Neil Croker and The Prestige. On national tour. Entertainment Centre. 17 Jan 2019
A bio-musical based on the life of the beloved South African anti-apartheid hero Nelson Mandela would seem to be a tremendous idea, but musicals are a tough genre. Despite all the good energy in the world from a vigorous song and dance cast, this touring production struggles to find its mark in a sea of earnest good intention.
The great man’s life is sketched out in episodic scenes and expressed through torrents of terrible rhyming couplets. Good voices sing out the night, sight, right, fight lyrics blighted by a very average score valiantly well played by Michael Tyack’s fine band. The talent is all there on stage, working so hard. But the result reminds one of school musicals. It’s all so ingenuously derivative; Jesus Christ Superstar meets Stomp, minus memorable tunes.
Fortunately, as the second act evolves, there is an emerging gestalt and a sense of the triumph of the people and the calm endurance of Mandela, aka Madiba, is communicated.
Through much of the action, he is depicted while enduring his incarceration, elevated behind a screen and illuminated like an icon. This is quite effective and Mandela’s impersonation by Perci Mooketsi rises above much of the bad script to give him the presence and sense of human grandeur that Mandela deserves. Mooketsi’s delivery of the song, Invictus, is a moving high spot of the show.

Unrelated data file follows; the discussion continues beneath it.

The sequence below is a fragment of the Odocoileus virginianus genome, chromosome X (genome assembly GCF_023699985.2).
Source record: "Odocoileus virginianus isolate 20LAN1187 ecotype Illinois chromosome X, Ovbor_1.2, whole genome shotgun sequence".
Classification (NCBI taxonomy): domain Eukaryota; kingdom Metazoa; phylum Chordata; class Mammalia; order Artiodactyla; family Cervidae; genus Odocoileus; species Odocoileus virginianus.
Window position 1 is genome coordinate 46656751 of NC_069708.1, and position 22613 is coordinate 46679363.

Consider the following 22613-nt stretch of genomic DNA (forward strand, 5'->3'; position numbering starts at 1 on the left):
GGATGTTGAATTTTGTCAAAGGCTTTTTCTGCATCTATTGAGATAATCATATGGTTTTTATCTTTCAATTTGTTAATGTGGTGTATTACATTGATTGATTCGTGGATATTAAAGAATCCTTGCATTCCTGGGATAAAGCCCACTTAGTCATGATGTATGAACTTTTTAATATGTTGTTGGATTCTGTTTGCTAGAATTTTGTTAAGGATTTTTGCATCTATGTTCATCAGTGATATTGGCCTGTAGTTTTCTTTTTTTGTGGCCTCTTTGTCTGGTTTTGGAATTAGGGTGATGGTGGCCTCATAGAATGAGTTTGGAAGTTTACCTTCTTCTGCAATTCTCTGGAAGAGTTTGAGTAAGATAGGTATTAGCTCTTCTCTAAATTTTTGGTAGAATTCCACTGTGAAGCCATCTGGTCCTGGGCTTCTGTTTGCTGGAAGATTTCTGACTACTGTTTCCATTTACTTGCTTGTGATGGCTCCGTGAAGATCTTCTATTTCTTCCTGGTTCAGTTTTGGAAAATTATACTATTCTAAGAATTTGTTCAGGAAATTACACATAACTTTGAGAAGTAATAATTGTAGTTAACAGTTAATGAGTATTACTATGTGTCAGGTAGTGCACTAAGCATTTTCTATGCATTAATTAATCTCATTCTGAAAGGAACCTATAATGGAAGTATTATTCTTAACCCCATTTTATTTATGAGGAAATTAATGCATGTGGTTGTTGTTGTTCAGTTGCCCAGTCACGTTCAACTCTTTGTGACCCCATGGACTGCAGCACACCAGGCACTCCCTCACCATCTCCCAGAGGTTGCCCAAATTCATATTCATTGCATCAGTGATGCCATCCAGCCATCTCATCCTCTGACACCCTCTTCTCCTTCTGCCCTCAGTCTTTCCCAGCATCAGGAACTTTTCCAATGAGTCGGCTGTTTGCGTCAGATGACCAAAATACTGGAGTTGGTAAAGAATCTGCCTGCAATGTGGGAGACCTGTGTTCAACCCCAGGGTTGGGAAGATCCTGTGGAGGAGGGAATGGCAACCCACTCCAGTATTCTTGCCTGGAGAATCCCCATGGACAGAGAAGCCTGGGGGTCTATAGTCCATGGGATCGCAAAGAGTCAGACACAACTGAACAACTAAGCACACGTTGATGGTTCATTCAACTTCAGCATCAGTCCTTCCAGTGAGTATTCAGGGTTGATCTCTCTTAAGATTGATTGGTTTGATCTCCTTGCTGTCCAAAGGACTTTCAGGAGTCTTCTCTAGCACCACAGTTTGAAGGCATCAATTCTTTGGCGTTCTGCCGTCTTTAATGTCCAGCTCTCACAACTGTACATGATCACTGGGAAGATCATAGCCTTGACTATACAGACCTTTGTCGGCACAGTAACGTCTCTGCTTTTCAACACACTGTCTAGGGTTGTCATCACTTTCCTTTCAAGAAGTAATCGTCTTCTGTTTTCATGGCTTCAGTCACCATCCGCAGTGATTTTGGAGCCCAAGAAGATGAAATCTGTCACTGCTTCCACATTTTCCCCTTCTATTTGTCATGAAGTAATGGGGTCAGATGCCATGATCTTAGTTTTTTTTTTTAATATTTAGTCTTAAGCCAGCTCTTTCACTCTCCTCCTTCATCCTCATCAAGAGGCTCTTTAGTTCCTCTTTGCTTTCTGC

Mandela’s life story and the fight for freedom in South Africa are threaded together in rap by the very lithe and sinewy David Denis as Narrator. He adds a Michael Jackson physicality to the show, along with some tumbling and likeable good spirit. Choral harmonies are strong also, and some marvellous voices emerge particularly from Ruva Ngwenya, Blake Erickson, Tarisai Vushe, Barry Conrad, Madeline Perrone and Tim Omaji.
There’s a lot of fierce or triumphant fist-waving amid the foot-stamping choreography which, despite the African leggings and caps, has something of an Irish feel to it. There are ambitious anthems and lots of action but Madiba the Musical can’t shake the amateurish formulaic structure and clichéd script. It is the loving zeal and sheer vitality of the hard-working and talented cast which bring Madiba to life, and the benign presence of Mooketsi symbolising one of the great men of our time.
When: 17 to 20 Jan
Where: Entertainment Centre